‘Story maps’ provide look at Kent’s vital statistics

DOVER — Kent County’s Department of Planning Services began releasing “story maps” that give a rough sketch of the county’s vital statistics ahead of the upcoming release of their 2018 Comprehensive Plan.

Department director Sarah Keifer said they hope to have a first draft of the plan complete by mid-October — the existing plan is from 2007.

“We used to be required to prepare new plans every five years,” she said. “But now these plans created every 10 years. By state code, we still have to give the plans a review at the five year mark though just to make sure it stays relevant.”

The story maps being published on the county’s website are partly to solicit public feedback, but also to inform the planning department’s drafting process, Ms. Keifer said. Much of the information the maps present was culled from county-wide surveys, the Delaware Population Consortium, the Department of Labor, the American Community Survey and other raw census data.

So far, the county has released story maps related to economic development, population distribution and parks and recreation. They will continue to release maps on a semi-weekly basis until the draft comprehensive plan is complete. Upcoming subjects include housing, natural resources, community facilities, historic preservation, land use, transportation, community design and intergovernmental coordination.

In the most recent maps released on economic development, the planning department canvassed the county to determine what the most important issue facing it was. The majority (38 percent) of respondents said “creation of local jobs” should be the biggest priority. Survey responses were supported by the hard data that shows an unemployment rate (nearly 5 percent in Kent County) that’s higher than the national average and stagnant growth in the prime working age population — the number of people in the county aged 20-34 has been flat from 2014 to 2016. Kent County’s median income growth also lags behind the state’s other counties by 2 percent.

“It’s often said that the county is aging, and it’s surprising to what degree the data bears that out,” said Ms. Keifer. “We’re asking ourselves how to both keep and attract more millennials. We were able to get into Wesley College and DelTech to ask students what will keep them here and their answers were simple: ‘stuff to do and jobs.”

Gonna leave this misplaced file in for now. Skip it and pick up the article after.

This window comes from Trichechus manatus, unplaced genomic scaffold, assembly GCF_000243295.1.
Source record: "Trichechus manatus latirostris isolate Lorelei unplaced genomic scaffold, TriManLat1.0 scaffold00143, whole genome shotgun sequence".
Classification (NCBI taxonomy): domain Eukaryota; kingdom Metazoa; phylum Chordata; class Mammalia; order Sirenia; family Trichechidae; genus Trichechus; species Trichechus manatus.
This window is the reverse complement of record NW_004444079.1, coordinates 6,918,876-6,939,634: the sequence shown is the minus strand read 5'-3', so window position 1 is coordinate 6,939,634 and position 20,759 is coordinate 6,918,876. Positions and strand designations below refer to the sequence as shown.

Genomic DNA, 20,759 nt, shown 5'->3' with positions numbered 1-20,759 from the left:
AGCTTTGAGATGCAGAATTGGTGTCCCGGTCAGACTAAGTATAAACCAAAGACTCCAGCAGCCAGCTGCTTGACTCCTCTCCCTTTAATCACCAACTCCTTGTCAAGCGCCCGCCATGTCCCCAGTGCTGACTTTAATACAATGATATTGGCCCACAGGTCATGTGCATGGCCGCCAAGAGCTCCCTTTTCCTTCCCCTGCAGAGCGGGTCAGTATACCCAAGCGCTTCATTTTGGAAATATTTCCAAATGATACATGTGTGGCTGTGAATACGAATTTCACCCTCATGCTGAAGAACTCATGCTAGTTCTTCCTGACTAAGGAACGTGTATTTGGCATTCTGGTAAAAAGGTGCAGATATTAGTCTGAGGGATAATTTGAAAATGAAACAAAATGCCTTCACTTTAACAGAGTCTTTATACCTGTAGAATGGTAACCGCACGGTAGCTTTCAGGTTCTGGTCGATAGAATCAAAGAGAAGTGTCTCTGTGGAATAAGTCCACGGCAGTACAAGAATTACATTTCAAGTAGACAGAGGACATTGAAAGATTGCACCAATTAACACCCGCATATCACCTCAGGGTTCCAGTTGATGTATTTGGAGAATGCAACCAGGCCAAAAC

Ms. Kiefer feels that comprehensive plans are often misconstrued as nothing more than land use documents, but they can be much more, she said. One of the most important things the plan can do is help identify a region’s primary issues and begin a dialog on how to address them with public resources, she noted.

“In my view, the plan is an opportunity for the citizens and elected officials to have comprehensive conversation about where the county is, where it should go and how we might get there,” said Ms. Kiefer. “The actual process and conversation are the most important parts.”

Since feedback helps further inform the county’s recommendations and drafting process, Ms. Kiefer encourages all county residents to follow along as story maps are released and participate in upcoming 2018 comprehensive plan workshops and public hearings. Updates and new story maps will be regularly posted on the department’s Facebook (@KCLCPlanning) and Twitter (@KCPlanning) accounts. Story maps can also be viewed at
co.kent.de.us/planning-dept/planning/comprehensive-plan.aspx. To offer feedback directly, Ms. Kiefer says to call the planning department at (302) 744-2471. Workshop and hearing dates will be announced and advertised later in the year after the completion of the document’s first draft.

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